My mental health has plummeted as a direct response to Covid-19. It was a confronting realisation of how low I had reached when I found myself assuring my trusted health professionals that I am not a danger to myself in order to get more medication because my last supply, taken as needed, didn’t last very long at all.

I’ve actually never considered myself to be disabled by my illness until these last few weeks.

So, as someone who can only speak from my personal experience, I ask that you go gently, with kindness and patience at the forefront of your interactions with people as we venture forward into this strange new temporary life.

Invisible illnesses are debilitating in the best of life’s circumstances, but they are just that. Invisible. You don’t know what someone lives inside their own minds. You don’t know that the person serving you in an essential business that can’t work from home might actually be relieved . Because work is safe, because going home and staying home means more time for their violent spouse to abuse them.

And please, don’t be so quick to judge, consider that the seemingly healthy, 30 year old woman entering the supermarket during the earlier hour reserved for the elderly or disabled, may actually be disabled by a host of debilitating invisible illnesses and this small concession allows her to live her life just that little bit easier.”

The Cackle Of Sisterhood 

It’s been at least a couple of years since Jay and Jen’s friendship was forged by a mutual fiery love of feminism and the power of wordsmithery. It took a global pandemic and things generally going to hell in a handbasket for them to throw all the right ingredients into a pot and birth the Shrews Untamed podcast.

When they’re not yelling, “I know, RIGHT?” at each other on FB Messenger, Jay is an award-winning copywriter and copy coach and Jen is an author with her first book in the works. They are also mothers, sisters, daughters, and both fans of the C word. 

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Disclaimer on historical and literary references, and views expressed on Shrews Untamed 

Unless we say otherwise, the history sources Jay and Jen mention on Shrews Untamed are from the dominant Western scholarly tradition. (That means Western history and literature was written by white men, for white men, and about white men – and a few very ‘good’ and very ‘bad’ women.) Through Feminist scholarship, the achievements, stories, and voices of women are slowly being ressurected from the past; some are lost forever.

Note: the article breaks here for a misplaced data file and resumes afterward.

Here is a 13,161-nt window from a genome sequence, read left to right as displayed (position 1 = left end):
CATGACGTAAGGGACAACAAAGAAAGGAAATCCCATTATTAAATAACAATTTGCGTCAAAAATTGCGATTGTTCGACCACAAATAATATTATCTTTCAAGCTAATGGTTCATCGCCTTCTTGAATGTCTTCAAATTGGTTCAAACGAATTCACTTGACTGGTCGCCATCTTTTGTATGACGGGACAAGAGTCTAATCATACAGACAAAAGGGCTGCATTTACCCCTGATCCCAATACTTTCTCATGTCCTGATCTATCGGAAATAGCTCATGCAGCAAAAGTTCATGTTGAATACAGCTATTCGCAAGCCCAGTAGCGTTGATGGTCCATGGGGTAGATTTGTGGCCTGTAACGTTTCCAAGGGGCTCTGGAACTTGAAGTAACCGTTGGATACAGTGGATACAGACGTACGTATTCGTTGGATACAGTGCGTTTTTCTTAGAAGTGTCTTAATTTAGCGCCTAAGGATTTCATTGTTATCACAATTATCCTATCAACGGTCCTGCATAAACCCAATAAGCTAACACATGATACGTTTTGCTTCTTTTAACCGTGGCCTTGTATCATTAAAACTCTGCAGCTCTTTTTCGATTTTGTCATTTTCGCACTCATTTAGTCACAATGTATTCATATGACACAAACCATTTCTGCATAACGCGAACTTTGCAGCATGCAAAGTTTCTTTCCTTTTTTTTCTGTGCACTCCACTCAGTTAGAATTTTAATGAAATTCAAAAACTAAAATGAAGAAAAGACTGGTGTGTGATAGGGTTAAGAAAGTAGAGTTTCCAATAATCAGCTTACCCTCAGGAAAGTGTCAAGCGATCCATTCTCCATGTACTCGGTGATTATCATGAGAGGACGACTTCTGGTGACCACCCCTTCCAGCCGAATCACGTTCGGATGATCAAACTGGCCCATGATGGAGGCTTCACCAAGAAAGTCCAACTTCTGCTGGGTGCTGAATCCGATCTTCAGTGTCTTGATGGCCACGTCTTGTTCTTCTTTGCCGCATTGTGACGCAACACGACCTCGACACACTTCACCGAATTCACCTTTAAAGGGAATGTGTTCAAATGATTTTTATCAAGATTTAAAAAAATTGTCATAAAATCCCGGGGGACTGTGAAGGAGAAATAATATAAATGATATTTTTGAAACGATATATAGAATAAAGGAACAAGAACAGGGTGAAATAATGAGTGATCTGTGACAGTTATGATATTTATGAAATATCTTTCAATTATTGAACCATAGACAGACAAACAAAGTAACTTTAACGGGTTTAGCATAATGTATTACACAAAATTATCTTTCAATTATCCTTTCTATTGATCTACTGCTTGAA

We acknowledge that for First Nation women and Women of Colour, the history books have been closed for much longer, and the pursuit of Herstory has not been equitable, or free of Western/colonial bias.

Unless we say otherwise, most of the literary references are made to Western literature. Western literature, poetry, and artistic tradition are all filled with the names, images, and stories of women – and of course, Western patriarchal bias which has dictated our history bleeds into literature and the arts. Whether writing based on Near-Eastern historical figures like Cleopatra, the Virgin Mary, and including Western fictional characters like our dear Kate from Shakespeare’s The Taming of the Shrew – each were envisioned and written by white men, and shown as white women, or fetishised exotics, for a largely white male audience.

The literary, cultural and artistic traditions, as well as current views of First Nation women and Women of Colour, or any non-binary person, should be told by people who have with lived that experience and/or tradition. And they are.

As we say in the outro, all opinions on content expressed on Shrews Untamed are our own. Jay and Jen are both white, CIS-het women; we can only speak with authenticity of our own white, CIS-het experience of Western culture and our world, and we do so without apology.

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Jay Crisp Crow acknowledges the Traditional Owners of country throughout Australia and recognises their continuing connection to land, waters, and community. This business pays its respects to them and their cultures; and to elders past, present, and emerging.